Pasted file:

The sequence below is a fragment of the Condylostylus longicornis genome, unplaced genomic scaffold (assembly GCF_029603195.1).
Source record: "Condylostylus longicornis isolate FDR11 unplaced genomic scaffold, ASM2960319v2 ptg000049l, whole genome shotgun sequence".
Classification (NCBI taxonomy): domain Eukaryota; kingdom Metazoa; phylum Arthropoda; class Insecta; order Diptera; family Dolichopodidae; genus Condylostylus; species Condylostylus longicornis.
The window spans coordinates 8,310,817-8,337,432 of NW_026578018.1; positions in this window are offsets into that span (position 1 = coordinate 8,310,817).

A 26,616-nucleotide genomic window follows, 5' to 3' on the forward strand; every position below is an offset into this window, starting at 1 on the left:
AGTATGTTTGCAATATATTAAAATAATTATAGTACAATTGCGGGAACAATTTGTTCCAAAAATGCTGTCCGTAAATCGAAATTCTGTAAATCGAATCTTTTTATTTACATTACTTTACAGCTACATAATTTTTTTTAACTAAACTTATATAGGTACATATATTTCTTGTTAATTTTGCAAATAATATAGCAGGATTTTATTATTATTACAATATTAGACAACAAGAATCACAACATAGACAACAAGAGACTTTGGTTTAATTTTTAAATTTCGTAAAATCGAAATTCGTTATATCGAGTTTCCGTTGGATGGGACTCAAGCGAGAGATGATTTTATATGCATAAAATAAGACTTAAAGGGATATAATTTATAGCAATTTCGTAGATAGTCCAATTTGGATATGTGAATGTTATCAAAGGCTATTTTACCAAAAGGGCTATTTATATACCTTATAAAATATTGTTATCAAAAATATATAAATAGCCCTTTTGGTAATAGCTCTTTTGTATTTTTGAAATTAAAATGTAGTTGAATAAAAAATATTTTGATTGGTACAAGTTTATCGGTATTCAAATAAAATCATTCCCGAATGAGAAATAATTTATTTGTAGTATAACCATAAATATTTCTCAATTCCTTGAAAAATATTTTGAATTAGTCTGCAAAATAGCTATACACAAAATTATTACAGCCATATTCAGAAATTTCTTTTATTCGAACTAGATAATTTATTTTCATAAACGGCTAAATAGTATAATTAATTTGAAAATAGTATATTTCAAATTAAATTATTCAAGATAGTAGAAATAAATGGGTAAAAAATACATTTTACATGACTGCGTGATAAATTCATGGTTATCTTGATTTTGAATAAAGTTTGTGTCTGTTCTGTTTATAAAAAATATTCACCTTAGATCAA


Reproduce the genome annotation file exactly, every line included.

The sequence below is a fragment of the Condylostylus longicornis genome, unplaced genomic scaffold (assembly GCF_029603195.1).
Source record: "Condylostylus longicornis isolate FDR11 unplaced genomic scaffold, ASM2960319v2 ptg000049l, whole genome shotgun sequence".
Classification (NCBI taxonomy): domain Eukaryota; kingdom Metazoa; phylum Arthropoda; class Insecta; order Diptera; family Dolichopodidae; genus Condylostylus; species Condylostylus longicornis.
The window spans coordinates 8,310,817-8,337,432 of NW_026578018.1; positions in this window are offsets into that span (position 1 = coordinate 8,310,817).

A 26,616-nucleotide genomic window follows, 5' to 3' on the forward strand; every position below is an offset into this window, starting at 1 on the left:
AGTATGTTTGCAATATATTAAAATAATTATAGTACAATTGCGGGAACAATTTGTTCCAAAAATGCTGTCCGTAAATCGAAATTCTGTAAATCGAATCTTTTTATTTACATTACTTTACAGCTACATAATTTTTTTTAACTAAACTTATATAGGTACATATATTTCTTGTTAATTTTGCAAATAATATAGCAGGATTTTATTATTATTACAATATTAGACAACAAGAATCACAACATAGACAACAAGAGACTTTGGTTTAATTTTTAAATTTCGTAAAATCGAAATTCGTTATATCGAGTTTCCGTTGGATGGGACTCAAGCGAGAGATGATTTTATATGCATAAAATAAGACTTAAAGGGATATAATTTATAGCAATTTCGTAGATAGTCCAATTTGGATATGTGAATGTTATCAAAGGCTATTTTACCAAAAGGGCTATTTATATACCTTATAAAATATTGTTATCAAAAATATATAAATAGCCCTTTTGGTAATAGCTCTTTTGTATTTTTGAAATTAAAATGTAGTTGAATAAAAAATATTTTGATTGGTACAAGTTTATCGGTATTCAAATAAAATCATTCCCGAATGAGAAATAATTTATTTGTAGTATAACCATAAATATTTCTCAATTCCTTGAAAAATATTTTGAATTAGTCTGCAAAATAGCTATACACAAAATTATTACAGCCATATTCAGAAATTTCTTTTATTCGAACTAGATAATTTATTTTCATAAACGGCTAAATAGTATAATTAATTTGAAAATAGTATATTTCAAATTAAATTATTCAAGATAGTAGAAATAAATGGGTAAAAAATACATTTTACATGACTGCGTGATAAATTCATGGTTATCTTGATTTTGAATAAAGTTTGTGTCTGTTCTGTTTATAAAAAATATTCACCTTAGATCAA